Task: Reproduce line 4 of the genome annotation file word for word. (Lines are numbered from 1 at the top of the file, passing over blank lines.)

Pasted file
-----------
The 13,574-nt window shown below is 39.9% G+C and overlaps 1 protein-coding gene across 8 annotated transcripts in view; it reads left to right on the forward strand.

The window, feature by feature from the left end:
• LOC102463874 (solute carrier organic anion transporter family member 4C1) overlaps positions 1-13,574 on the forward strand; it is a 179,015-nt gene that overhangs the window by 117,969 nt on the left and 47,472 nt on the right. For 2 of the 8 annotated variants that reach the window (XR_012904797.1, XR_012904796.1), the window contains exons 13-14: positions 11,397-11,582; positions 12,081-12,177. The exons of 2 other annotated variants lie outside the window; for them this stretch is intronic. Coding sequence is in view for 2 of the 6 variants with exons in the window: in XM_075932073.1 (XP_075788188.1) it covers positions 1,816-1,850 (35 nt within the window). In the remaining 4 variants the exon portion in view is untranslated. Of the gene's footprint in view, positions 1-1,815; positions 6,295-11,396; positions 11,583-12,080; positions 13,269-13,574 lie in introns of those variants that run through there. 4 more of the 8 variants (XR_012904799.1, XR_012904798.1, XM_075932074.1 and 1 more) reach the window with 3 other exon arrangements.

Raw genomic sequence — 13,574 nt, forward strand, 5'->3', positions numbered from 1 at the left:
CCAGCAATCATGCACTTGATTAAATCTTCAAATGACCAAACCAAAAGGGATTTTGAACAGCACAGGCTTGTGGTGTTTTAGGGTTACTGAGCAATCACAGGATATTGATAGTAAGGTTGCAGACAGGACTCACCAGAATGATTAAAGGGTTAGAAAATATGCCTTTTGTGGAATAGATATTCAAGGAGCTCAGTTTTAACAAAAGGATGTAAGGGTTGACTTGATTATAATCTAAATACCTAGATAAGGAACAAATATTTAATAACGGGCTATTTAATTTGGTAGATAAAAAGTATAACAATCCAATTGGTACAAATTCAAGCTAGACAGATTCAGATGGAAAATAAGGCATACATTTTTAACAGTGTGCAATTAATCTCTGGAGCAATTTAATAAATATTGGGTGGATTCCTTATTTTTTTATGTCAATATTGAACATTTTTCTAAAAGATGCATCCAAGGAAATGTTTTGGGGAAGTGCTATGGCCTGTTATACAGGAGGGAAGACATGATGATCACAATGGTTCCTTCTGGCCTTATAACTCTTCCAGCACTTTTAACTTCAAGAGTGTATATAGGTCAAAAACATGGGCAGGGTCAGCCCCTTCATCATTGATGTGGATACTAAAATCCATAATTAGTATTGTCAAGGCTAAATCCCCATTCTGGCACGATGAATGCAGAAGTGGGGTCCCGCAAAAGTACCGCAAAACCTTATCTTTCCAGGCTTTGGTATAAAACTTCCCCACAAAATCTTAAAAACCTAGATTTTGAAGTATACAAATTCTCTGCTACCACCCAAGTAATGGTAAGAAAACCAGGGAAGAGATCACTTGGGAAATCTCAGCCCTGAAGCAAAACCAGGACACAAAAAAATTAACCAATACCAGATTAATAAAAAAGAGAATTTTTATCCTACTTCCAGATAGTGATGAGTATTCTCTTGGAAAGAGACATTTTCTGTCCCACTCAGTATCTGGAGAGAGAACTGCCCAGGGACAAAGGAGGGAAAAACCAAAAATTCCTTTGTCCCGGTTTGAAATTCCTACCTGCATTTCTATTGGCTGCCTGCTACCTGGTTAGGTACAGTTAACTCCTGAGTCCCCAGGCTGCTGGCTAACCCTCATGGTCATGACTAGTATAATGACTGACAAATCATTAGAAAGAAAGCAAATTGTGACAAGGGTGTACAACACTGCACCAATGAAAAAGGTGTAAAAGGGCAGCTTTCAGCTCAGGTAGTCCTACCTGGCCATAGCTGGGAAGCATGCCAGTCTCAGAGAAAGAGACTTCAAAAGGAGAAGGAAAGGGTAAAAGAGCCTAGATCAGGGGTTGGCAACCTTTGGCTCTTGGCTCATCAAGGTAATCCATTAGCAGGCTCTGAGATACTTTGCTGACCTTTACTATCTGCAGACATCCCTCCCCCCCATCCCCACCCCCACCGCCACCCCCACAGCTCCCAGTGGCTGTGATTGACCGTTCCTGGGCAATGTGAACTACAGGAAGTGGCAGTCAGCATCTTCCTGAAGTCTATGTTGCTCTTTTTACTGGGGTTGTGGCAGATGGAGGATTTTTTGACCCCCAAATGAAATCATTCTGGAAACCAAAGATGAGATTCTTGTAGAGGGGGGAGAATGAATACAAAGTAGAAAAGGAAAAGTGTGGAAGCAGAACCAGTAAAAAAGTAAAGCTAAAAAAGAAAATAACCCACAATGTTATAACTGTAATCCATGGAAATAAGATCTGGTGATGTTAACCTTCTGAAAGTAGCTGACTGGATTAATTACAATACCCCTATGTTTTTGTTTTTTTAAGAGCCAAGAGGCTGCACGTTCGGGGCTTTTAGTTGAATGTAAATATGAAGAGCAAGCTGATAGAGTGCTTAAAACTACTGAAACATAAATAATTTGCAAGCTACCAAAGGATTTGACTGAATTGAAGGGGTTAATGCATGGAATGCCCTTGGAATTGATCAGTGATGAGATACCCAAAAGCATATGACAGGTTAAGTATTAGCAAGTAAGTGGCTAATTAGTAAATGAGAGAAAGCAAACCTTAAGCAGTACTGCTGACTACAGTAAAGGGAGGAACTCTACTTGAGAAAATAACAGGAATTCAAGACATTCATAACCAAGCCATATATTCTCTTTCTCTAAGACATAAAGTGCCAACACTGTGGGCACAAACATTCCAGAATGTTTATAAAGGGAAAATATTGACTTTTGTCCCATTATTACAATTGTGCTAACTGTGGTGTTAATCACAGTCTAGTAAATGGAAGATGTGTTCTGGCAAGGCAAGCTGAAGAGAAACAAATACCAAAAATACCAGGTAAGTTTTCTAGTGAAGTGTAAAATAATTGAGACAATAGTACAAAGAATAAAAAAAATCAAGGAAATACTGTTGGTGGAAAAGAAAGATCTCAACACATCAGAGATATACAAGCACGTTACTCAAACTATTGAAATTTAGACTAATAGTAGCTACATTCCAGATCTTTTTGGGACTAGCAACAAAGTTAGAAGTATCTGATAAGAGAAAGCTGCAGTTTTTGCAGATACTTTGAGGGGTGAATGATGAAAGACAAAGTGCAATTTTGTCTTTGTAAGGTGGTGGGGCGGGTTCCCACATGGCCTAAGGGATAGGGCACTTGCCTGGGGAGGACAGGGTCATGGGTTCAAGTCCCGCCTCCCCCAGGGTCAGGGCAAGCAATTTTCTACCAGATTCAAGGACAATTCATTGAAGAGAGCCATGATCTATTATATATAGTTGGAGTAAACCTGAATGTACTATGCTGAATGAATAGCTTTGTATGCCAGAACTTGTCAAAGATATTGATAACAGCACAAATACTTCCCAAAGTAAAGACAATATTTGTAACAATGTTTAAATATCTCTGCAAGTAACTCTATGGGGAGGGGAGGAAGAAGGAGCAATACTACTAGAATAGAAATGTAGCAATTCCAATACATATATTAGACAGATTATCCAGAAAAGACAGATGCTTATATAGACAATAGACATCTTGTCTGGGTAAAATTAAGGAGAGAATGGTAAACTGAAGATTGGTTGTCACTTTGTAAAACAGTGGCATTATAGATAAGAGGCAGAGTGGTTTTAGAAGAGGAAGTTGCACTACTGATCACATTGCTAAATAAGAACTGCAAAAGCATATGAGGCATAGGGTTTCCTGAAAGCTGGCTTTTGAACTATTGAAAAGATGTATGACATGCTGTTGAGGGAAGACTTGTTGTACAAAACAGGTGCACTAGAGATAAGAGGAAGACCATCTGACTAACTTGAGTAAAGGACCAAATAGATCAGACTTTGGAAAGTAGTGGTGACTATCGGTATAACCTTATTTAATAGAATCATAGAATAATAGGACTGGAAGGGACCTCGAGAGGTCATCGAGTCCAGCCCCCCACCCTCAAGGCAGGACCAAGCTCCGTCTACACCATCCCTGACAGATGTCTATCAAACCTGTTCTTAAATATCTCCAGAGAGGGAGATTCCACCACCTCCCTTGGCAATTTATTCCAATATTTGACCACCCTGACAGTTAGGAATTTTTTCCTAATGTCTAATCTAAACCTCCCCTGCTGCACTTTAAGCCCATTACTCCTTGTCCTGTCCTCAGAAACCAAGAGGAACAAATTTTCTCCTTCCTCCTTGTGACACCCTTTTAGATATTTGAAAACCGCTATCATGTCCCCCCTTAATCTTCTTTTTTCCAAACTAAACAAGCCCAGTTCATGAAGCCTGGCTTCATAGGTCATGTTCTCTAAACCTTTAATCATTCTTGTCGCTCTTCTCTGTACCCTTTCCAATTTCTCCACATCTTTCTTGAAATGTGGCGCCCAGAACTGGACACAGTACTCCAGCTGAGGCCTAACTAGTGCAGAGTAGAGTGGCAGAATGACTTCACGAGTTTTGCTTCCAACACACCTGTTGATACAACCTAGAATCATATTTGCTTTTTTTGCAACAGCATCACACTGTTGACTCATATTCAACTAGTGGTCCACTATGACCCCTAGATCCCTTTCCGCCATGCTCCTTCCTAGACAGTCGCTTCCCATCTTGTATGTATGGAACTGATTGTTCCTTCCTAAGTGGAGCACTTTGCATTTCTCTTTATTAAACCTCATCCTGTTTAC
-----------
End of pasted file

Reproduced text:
Raw genomic sequence — 13,574 nt, forward strand, 5'->3', positions numbered from 1 at the left: